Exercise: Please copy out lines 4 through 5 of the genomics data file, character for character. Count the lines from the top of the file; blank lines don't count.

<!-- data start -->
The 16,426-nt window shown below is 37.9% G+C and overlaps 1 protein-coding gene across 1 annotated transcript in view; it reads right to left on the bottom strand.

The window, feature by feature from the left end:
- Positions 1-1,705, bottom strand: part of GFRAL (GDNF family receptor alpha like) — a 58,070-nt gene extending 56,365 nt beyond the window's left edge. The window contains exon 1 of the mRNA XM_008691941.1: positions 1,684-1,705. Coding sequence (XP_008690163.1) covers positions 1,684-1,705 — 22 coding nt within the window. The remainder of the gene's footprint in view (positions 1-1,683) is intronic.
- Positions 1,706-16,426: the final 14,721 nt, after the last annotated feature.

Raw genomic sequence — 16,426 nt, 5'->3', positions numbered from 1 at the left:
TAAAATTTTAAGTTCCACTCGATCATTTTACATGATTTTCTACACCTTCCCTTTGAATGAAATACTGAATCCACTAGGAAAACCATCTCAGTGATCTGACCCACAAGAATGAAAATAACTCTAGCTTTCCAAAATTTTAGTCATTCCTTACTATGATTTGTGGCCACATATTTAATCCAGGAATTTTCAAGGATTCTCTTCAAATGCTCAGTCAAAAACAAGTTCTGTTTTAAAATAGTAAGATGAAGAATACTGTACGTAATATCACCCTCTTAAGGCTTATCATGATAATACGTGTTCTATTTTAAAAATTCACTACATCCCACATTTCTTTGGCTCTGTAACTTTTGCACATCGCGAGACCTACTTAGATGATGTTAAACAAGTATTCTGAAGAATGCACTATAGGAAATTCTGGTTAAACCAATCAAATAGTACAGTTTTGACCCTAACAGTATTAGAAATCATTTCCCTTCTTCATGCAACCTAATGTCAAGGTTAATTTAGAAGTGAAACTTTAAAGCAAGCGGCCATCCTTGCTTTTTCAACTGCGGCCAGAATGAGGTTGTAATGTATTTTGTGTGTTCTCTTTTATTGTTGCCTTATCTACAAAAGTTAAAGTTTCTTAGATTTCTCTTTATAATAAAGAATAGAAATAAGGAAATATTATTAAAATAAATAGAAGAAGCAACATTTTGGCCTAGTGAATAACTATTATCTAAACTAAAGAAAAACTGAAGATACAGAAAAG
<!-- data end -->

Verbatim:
- Positions 1,706-16,426: the final 14,721 nt, after the last annotated feature.

Raw genomic sequence — 16,426 nt, 5'->3', positions numbered from 1 at the left: